An interview with Prof Simon Gaskell (Principal and President, Queen Mary University, UK)

An interview with Prof Simon Gaskell; (Principal and President, Queen Mary University, UK); some lessons to be learned by academic leaderships and vice-chancellors in Pakistan

“Education is the most powerful weapon which you can use to change the world” this statement made by Nelson Mandela indicates that education plays a key role in the development, progress of individuals, societies and nation as a whole. Higher Education is very crucial for society survival, economic progress, political stability and peace. Someone leading a university or an educational institution needs to have multidimensional expertise. This should combine both research and education along with high level of administrative competency. The higher education in Pakistan has its peculiar complexities that entail a range of issues and challenges when governing a university especially in the public sector.

Globalisation and transnational education demand rapid changes and adaptation in terms of structure, methodology, operations and procedures. The ways of managing peoples have changed in the recent past. Because of globalisation there is an increase interdependency among the countries which makes public administration reforms now going beyond geographical boundaries. The purpose of this article is to appraise the policy makers, bureaucrats, academics, vice-chancellors and heads of institution as to how a vice-chancellor operates in the UK especially under the rapidly changing global education scenario and increasing competition in higher education sector. 

I had the opportunity of interviewing one of the most senior vice-chancellors of a public sector university in the UK. The most important factors that I took into considerations were issues relating to governance, authorities, political pressures, research excellence, community relationships, sustaining rankings, quality standards and managing people in general.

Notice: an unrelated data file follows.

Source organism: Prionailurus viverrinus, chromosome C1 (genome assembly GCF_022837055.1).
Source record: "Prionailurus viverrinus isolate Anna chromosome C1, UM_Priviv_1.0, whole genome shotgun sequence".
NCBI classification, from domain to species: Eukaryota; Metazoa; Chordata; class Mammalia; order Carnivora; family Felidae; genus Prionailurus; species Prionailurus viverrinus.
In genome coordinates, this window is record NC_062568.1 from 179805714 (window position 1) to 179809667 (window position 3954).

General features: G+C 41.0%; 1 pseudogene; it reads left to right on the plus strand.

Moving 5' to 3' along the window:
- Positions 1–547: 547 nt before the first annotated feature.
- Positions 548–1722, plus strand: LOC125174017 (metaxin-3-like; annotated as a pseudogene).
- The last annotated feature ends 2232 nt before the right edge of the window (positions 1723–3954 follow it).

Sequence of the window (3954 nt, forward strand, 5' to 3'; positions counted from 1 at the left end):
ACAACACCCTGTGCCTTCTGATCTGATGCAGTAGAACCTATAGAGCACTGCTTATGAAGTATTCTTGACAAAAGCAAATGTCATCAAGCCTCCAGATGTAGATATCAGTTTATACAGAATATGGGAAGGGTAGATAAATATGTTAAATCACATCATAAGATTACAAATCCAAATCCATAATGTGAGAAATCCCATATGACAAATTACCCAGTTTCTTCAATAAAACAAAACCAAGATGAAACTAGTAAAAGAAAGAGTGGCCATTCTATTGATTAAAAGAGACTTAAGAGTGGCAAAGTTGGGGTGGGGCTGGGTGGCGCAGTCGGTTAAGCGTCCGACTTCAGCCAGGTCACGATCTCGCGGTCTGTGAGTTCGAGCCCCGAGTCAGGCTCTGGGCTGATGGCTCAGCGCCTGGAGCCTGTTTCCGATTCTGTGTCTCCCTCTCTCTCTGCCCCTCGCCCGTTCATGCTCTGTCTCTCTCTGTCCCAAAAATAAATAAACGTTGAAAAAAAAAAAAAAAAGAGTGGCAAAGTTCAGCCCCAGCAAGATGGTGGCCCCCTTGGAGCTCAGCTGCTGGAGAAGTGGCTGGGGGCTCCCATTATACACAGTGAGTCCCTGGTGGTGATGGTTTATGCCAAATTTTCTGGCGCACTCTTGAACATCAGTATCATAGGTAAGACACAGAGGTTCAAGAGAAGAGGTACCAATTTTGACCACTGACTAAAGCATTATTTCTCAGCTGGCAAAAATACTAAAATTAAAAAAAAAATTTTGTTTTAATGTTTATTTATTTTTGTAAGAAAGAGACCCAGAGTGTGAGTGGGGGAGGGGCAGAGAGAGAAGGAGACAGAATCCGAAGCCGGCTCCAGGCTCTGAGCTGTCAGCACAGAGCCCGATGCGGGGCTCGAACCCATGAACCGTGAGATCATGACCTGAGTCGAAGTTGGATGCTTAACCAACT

Following are some of the key questions and answers for the information of those who feel interested in this important topic. I hope that the answers of Prof Simon Gaskell provide substantial insight as to how leadership in higher education and universities in the UK function and the day to day challenges they face negotiate these to a better resolve. 

Abidi: Principals and Presidents in the UK are now also chief executives managing huge budgets and large number of students and employees, is this the case with QMUL? 

Simon: My responsibilities are to lead rather than to manage. The universities are fantastic institutions they are repositories if you like, huge amounts of talent and so the contribution that I make to that reservoir talent is modest but what I try and do is ensure that the combined huge reservoir talent adds up to achievement for the institution as a whole towards its academic mission and we might talk about what that iconic academic mission is but my job is to try and bring all of that talent or experience to bear for the benefit of students and of the research that we do. So it is a guiding, it is a steering mission rather than a management role.

We have a key senior team called the Queen Mary senior executive and that consists of the senior administratives and also the vice-principals of all academics. They also have cross-cutting roles for example vice-principal for teaching, learning and the student experience and a vice-principal for research so that brings together activities across the university but the key importance of that this is a relatively small team of people which takes the responsibility for leading the university with me. It is important to me that they are all contributing their views, making their views known as to how the university should move forward. This is not a question of my handing out instructions to a team of eight or nine people, this is very much a collective decision making body which I clearly lead but which takes the university forward as a collective team.

Abidi: In UK, a University’s League table position is directly dependent and related to the research funding it receives from the government – what procedures and systems have you evolved to maintain your ranking in the league table? Is there anything you do different from other universities?